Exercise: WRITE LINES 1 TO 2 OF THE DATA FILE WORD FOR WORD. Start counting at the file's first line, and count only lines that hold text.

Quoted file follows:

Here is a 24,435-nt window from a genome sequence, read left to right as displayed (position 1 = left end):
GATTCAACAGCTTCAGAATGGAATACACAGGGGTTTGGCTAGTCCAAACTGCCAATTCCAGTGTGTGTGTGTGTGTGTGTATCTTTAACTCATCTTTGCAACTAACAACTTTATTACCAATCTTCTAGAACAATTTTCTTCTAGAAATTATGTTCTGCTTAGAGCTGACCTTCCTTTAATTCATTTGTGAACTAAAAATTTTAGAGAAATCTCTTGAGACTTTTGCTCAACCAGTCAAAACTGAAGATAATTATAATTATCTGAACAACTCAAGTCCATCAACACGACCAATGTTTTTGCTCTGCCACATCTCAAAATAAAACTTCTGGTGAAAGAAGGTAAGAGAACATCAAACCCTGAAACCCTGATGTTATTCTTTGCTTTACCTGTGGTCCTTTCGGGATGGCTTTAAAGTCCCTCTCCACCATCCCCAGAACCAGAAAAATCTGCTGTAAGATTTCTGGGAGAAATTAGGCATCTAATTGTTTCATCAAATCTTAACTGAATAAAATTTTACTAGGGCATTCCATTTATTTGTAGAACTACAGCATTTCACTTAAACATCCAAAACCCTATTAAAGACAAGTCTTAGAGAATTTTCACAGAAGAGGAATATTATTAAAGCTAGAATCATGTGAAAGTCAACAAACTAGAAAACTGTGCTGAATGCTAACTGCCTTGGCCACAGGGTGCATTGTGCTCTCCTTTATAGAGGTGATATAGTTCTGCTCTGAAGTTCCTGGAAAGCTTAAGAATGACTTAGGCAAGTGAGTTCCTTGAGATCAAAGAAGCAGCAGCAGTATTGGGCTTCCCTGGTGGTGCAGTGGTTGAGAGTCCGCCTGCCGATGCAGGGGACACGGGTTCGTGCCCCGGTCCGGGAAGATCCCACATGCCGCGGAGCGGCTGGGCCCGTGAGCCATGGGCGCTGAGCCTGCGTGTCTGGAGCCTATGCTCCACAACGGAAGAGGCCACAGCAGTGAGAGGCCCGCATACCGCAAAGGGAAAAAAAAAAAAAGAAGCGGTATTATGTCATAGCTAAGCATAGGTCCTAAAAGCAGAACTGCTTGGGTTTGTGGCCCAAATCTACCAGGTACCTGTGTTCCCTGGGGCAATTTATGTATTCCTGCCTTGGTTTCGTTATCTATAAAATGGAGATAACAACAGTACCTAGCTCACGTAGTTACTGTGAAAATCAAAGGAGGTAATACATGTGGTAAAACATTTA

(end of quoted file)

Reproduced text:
Here is a 24,435-nt window from a genome sequence, read left to right as displayed (position 1 = left end):
GATTCAACAGCTTCAGAATGGAATACACAGGGGTTTGGCTAGTCCAAACTGCCAATTCCAGTGTGTGTGTGTGTGTGTGTATCTTTAACTCATCTTTGCAACTAACAACTTTATTACCAATCTTCTAGAACAATTTTCTTCTAGAAATTATGTTCTGCTTAGAGCTGACCTTCCTTTAATTCATTTGTGAACTAAAAATTTTAGAGAAATCTCTTGAGACTTTTGCTCAACCAGTCAAAACTGAAGATAATTATAATTATCTGAACAACTCAAGTCCATCAACACGACCAATGTTTTTGCTCTGCCACATCTCAAAATAAAACTTCTGGTGAAAGAAGGTAAGAGAACATCAAACCCTGAAACCCTGATGTTATTCTTTGCTTTACCTGTGGTCCTTTCGGGATGGCTTTAAAGTCCCTCTCCACCATCCCCAGAACCAGAAAAATCTGCTGTAAGATTTCTGGGAGAAATTAGGCATCTAATTGTTTCATCAAATCTTAACTGAATAAAATTTTACTAGGGCATTCCATTTATTTGTAGAACTACAGCATTTCACTTAAACATCCAAAACCCTATTAAAGACAAGTCTTAGAGAATTTTCACAGAAGAGGAATATTATTAAAGCTAGAATCATGTGAAAGTCAACAAACTAGAAAACTGTGCTGAATGCTAACTGCCTTGGCCACAGGGTGCATTGTGCTCTCCTTTATAGAGGTGATATAGTTCTGCTCTGAAGTTCCTGGAAAGCTTAAGAATGACTTAGGCAAGTGAGTTCCTTGAGATCAAAGAAGCAGCAGCAGTATTGGGCTTCCCTGGTGGTGCAGTGGTTGAGAGTCCGCCTGCCGATGCAGGGGACACGGGTTCGTGCCCCGGTCCGGGAAGATCCCACATGCCGCGGAGCGGCTGGGCCCGTGAGCCATGGGCGCTGAGCCTGCGTGTCTGGAGCCTATGCTCCACAACGGAAGAGGCCACAGCAGTGAGAGGCCCGCATACCGCAAAGGGAAAAAAAAAAAAAGAAGCGGTATTATGTCATAGCTAAGCATAGGTCCTAAAAGCAGAACTGCTTGGGTTTGTGGCCCAAATCTACCAGGTACCTGTGTTCCCTGGGGCAATTTATGTATTCCTGCCTTGGTTTCGTTATCTATAAAATGGAGATAACAACAGTACCTAGCTCACGTAGTTACTGTGAAAATCAAAGGAGGTAATACATGTGGTAAAACATTTA